Hit, Run and Homicide is about a slightly unusual murder method - murder by driverless car. This episode is positively overloaded with decrepit former Hollywood stars - June Allyson, Van Johnson, Stuart Whitman. Clearly nostalgia was as very major part of the appeal of this series. Which is fine. When a show runs for twelve seasons it’s fair to say that the producers knew exactly what their audience liked. This one has a fairly adequate plot and it continues the trend of putting Jessica in danger. An OK episode.

We're Off to Kill the Wizard goes totally over-the-top, with very pleasing results. Horatio Baldwin, known as Horrible Horatio, is a larger-than-life character who is a very successful creator and operator of theme parks with gruesome horror themes. He is hated by everyone who works for him, and in fact by by everyone who has ever had any contact with him. He manipulates, bullies and blackmails his employees. He tries the same tricks on Jessica. When he is found dead, with a gunshot wound to the head that seems to be self-inflicted, everyone is delighted. It has to be suicide since it took place in a room locked from the inside. But the gunshot wound didn’t kill him and it wasn’t suicide.

This episode has a decent locked-room mystery as its core. It’s perhaps not entirely original in concept but it has a few neat twists and it works. The horror theme park makes a nice setting which is used quite skilfully and Horrible Horatio is certainly a memorably nasty but undeniably colourful murder victim. The tone is light-hearted and outrageous with a bit of an edge to it and it benefits from the absence of the cloying sentimentality and excessive whimsicality that so often afflicts this series. This episode really is enormous fun.

Death Takes a Curtain Call is a rather dull story about defecting Russian ballet dancers and a murdered junior KGB officer. William Conrad’s performance as a cheerful KGB major is the only real highlight of this episode.

Death Casts a Spell is quite unbelievably silly. A celebrated celebrity hypnotist is murdered. There are six eyewitnesses but none of them can remember anything because of a powerful post-hypnotic suggestion. There’s an intriguing idea here but the stuff about hypnosis really is so totally absurd that it might bother some viewers. It doesn’t bother me particularly since I expect any movie or TV show that deals with hypnosis or psychiatry to be totally ridiculous. In fact the more ridiculous the better as far as I’m concerned so I actually liked this one a lot.

Capitol Offense is an interesting but not entirely successful experiment. Jessica is not only investigating murder in Congress, she actually becomes a temporary Congresswoman. Finding a criminal in Washington is easy enough - it’s full of crooks. Which makes finding one specific criminal rather a challenge. An OK episode at best.

The great thing about theatrical mysteries like Broadway Malady is that you have theatre people trying to kill each other and that’s always fun to watch. In this case there’s a faded Hollywood star making a comeback in a Broadway musical in a show also featuring her son and daughter. There’s a shooting that appears to be a mugging gone wrong but Jessica doesn’t believe that for a moment. There are some interesting financial dramas behind the scene. It’s an amusing glimpse into the glamorous but corrupt sordid and vicious world of show business. Quite a good episode.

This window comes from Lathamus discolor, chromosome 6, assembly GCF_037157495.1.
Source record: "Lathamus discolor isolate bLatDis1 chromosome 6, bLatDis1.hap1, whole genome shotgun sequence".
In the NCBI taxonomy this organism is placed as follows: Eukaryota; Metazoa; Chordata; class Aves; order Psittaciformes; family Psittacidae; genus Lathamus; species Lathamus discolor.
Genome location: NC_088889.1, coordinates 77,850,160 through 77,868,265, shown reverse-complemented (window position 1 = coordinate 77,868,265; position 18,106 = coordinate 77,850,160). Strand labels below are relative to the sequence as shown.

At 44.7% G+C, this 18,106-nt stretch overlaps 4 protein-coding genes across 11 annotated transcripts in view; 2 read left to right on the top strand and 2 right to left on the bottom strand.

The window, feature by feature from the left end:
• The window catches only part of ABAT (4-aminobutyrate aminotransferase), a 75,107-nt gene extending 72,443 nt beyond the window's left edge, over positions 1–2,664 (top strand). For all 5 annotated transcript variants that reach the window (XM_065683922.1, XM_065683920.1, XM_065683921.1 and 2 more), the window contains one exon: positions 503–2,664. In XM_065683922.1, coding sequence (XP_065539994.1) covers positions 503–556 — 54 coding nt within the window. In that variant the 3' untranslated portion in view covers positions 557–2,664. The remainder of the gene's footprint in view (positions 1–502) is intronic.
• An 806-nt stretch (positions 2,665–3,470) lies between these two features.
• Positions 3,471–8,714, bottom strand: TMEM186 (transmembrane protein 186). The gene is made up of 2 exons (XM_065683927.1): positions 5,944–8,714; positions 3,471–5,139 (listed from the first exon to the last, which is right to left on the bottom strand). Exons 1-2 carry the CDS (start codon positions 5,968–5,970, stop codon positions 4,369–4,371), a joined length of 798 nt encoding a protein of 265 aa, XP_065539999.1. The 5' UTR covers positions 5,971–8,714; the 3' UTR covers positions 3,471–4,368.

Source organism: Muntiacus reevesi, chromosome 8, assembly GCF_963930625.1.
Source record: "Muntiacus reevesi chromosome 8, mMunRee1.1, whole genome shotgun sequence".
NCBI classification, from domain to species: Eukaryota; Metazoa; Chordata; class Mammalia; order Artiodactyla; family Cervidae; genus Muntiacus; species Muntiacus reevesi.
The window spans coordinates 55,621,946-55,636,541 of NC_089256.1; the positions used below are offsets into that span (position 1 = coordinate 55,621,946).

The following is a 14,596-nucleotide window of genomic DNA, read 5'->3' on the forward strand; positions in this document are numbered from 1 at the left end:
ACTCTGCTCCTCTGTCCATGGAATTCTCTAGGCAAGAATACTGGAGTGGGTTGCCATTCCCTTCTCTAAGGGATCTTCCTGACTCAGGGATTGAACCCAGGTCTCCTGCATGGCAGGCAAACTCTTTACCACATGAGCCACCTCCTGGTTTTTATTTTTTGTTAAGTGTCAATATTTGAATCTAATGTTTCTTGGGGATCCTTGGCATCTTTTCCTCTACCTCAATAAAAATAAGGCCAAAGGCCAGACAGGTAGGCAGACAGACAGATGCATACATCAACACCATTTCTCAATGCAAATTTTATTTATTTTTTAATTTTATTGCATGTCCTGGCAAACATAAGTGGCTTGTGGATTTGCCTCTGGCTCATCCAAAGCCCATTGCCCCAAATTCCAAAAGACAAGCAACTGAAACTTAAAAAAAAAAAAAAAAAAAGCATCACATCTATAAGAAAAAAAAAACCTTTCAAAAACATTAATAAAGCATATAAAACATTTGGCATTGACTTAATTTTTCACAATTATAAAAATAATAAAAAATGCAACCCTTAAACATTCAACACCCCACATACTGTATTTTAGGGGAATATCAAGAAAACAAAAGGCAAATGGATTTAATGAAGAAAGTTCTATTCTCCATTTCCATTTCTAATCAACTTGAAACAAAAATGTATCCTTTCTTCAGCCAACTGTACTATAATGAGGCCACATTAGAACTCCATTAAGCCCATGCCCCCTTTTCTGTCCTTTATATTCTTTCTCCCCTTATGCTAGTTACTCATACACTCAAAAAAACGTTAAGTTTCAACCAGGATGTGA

Murder to a Jazz Beat takes Jessica to New Orleans where a jazz musician dies suddenly  but Jessica happens to be on hand and thanks to the research she did on one of her novels she recognises the symptoms of death due to an obscure South American poison, but how was the poison administered? To appreciate this episode you probably need to like jazz. I don’t like jazz very much at all and I found it to be at best a middling sort of episode.

My Johnny Lies Over the Ocean takes Jessica to sea, on a cruise with her niece who has been in a mental hospital after her husband’s suicide. It seems that someone definitely means to do harm to her niece. The photographic clue is quite cute.

This is the latest in a whole run of episodes that have taken Jessica away from Cabot Cove and plunged her into very different worlds. I can certainly understand the reasoning behind this. It just wouldn’t be credible for so many murders to take place in one tiny town in Maine. Unfortunately it’s the episodes set in Cabot Cove that work best.

Paint Me a Murder is one of those classic murder mysteries in which the range of suspects is rigidly limited. The murder takes place on the island owned by renowned artist Diego Santana (Cesar Romero) and access to the island is so difficult that the murderer has to be one of the guests at Diego’s birthday party. Now to be honest I’d have been quite happy  if the killer had decided to kill everyone on the island but you can’t have everything. In any case, even if the characters are truly appalling people, this is an enjoyable episode with some old favourite murder mystery tropes (such as exotic murder weapons).

Tough Guys Don't Die is what might have happened had Jessica Fletcher and Sam Spade worked a case together. A private detective named Miles is murdered. Of course Sam Spade’s murdered partner in The Maltese Falcon was named Miles. This murdered PI was working on three important cases, including one in which his client was Jessica Fletcher (it was research for her next novel). His partner Harry McGrath (Jerry Orbach) knows that the code of the private eye is that when your partner gets murdered you have to do something. That’s the code that is laid down in The Maltese Falcon. Jessica wants to find the killer as well although she’s wanting him to face a court rather than the rough justice laid down by the code of the private eye.